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402: Intimate Partner Violence: Environmental and Treatment Considerations Following a Pandemic

Jama Davis, Ph.D.
Liberty University
1971 University Blvd.
Lynchburg, VA 24515

Daria White, Ph.D.
Liberty University
1971 University Blvd.
Lynchburg, VA 24515

Since the beginning of the global pandemic of 2020, there has been a spike in domestic violence instances worldwide (Sandoiu, 2020). Reports show a 700% increase in just a single day in the UK, a tripling of cases in a Chinese police station, and an overall rise of calls in the U.S. Women have fewer choices, more responsibilities at home, and less say in the more significant decisions currently made in countries (Sandoiu, 2020). The isolation, economic hardship, and stress are common denominators among struggling populations, with divides most likely to widen in the months to come. For intimate partner violence (IPV) victims, these are further exacerbated by the perceived shrinking of resources and increased alcohol use by partners (Stanley, 2020). The greater risk for women and their children creates a new urgency to evaluate the changes and role of mental health clinicians in providing services. Treatment begins at the first point of connection with the clinician, and trauma-informed interventions lead to a preferred outcome. Included in this is understanding how spirituality impacts the request for help and treatment. More recent challenges of telemental health counseling and ethical considerations will be explored as they relate to safety. The American Psychiatric Association (APA, 2013) lists evidence-based practices that have been successful in treating IPV to include: Cognitive Behavioral Therapy (CBT), Skills Training in Affective and Interpersonal Regulation (STAIR), Dialectical Behavior Therapy (DBT), Interpersonal Psychotherapy (IPT), Cognitive Processing Therapy (CPT), Eye Movement Desensitization and Reprocessing (EMDR), Helping to Overcome PTSD through Empowerment (HOPE), Relapse Prevention and Relationship Safety (RPRS), Grady Nia Project, Cognitive Trauma Therapy for Battered Women (CTT-BW), and psychopharmacological treatments. This presentation will explore STAIR and DBT, along with specific techniques to promote healing.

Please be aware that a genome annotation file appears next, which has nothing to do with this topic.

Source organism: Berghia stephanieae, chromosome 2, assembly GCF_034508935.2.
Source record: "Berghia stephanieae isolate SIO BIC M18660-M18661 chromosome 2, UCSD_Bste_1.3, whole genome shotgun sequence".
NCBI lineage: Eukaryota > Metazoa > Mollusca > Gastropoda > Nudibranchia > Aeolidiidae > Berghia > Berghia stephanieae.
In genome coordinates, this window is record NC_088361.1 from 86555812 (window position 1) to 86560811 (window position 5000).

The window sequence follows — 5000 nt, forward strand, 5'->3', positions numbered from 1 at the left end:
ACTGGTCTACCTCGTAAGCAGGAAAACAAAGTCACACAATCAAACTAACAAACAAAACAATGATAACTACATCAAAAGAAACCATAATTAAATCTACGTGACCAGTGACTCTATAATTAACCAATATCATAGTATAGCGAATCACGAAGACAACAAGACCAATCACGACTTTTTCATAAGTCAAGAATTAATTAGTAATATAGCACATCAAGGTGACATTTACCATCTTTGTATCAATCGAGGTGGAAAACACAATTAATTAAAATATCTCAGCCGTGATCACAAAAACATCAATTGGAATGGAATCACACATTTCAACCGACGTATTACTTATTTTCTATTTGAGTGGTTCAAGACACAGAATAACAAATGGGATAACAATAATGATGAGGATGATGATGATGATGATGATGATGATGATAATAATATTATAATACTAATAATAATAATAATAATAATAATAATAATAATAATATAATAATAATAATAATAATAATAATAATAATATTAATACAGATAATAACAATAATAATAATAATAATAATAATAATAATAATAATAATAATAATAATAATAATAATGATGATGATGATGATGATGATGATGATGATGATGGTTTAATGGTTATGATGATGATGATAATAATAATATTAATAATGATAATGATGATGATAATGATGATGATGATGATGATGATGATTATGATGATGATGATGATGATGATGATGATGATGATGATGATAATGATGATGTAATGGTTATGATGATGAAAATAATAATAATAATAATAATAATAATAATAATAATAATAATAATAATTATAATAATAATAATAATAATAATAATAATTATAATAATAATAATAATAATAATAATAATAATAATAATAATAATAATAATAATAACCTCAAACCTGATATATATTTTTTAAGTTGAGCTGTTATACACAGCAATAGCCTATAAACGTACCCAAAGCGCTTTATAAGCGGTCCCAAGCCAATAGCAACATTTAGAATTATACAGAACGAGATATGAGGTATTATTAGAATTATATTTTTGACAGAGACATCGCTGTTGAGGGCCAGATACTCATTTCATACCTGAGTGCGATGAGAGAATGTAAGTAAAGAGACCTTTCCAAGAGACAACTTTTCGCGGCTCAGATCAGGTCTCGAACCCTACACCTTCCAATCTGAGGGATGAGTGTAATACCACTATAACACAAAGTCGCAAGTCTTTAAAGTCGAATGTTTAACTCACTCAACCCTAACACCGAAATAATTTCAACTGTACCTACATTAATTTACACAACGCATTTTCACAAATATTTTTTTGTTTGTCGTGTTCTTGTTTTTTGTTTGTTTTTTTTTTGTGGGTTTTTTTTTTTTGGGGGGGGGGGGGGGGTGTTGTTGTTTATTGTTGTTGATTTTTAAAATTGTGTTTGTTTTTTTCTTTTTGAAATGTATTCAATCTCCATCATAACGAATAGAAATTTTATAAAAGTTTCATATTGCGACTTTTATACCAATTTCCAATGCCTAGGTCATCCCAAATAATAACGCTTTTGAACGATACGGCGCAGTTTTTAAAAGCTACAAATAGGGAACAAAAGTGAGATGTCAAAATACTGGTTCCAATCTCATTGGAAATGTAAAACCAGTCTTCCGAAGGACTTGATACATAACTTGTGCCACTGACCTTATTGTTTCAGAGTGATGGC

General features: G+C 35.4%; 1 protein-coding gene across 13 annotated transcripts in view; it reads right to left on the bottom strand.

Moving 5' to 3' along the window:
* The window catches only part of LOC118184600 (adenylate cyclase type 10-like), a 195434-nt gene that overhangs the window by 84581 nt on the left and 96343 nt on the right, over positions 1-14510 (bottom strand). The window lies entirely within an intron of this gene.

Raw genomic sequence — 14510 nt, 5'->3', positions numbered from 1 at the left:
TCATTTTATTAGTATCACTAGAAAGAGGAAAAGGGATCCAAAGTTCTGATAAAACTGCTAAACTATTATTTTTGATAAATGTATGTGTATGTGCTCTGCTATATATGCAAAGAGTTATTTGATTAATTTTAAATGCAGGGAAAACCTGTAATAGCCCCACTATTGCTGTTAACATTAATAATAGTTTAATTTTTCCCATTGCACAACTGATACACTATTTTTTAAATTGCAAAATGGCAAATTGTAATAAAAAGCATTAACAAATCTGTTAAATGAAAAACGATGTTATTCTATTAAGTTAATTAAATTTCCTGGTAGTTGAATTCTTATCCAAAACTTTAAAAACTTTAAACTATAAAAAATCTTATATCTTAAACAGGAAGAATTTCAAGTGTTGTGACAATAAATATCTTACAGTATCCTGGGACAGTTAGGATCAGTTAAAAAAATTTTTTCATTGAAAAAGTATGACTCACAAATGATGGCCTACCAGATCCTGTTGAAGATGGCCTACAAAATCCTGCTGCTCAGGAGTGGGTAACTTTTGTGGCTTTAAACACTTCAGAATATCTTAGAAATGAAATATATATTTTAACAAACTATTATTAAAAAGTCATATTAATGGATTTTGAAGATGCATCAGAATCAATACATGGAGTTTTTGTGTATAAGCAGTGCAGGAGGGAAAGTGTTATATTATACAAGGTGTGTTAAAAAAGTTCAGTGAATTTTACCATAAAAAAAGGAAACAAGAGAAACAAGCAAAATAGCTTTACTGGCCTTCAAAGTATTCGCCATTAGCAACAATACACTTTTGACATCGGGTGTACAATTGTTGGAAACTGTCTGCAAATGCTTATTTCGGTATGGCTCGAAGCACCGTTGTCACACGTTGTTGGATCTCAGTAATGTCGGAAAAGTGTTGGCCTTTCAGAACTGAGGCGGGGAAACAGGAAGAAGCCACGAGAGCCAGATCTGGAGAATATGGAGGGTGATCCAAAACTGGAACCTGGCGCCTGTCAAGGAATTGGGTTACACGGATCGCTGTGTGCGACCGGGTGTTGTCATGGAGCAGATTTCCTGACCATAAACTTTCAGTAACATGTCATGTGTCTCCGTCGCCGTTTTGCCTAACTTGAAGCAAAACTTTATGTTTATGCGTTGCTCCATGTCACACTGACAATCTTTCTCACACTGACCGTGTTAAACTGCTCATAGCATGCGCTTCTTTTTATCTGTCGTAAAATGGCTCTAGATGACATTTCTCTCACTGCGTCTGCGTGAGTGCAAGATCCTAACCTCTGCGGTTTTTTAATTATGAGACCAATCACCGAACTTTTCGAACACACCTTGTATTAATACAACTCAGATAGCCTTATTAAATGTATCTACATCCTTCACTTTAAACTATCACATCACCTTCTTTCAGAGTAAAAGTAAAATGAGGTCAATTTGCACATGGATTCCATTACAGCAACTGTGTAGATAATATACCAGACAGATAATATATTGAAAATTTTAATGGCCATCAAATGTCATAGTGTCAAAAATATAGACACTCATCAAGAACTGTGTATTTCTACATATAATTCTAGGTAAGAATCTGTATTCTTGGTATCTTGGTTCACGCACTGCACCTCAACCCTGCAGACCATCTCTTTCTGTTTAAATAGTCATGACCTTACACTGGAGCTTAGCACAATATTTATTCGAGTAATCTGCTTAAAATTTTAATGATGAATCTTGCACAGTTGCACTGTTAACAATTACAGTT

Learning Objectives
Participants will:
• Assess changing statistics for domestic abuse and intimate partner violence (IPV) during the global pandemic and the future reality
• Apply ethical principles in traditional and telemental healthcare
• Discuss interventions and evidence-based treatments for psychologists and licensed mental health professionals, explore spirituality and the impact on treatment, and discover resources available to assist women in restoring healthy functioning

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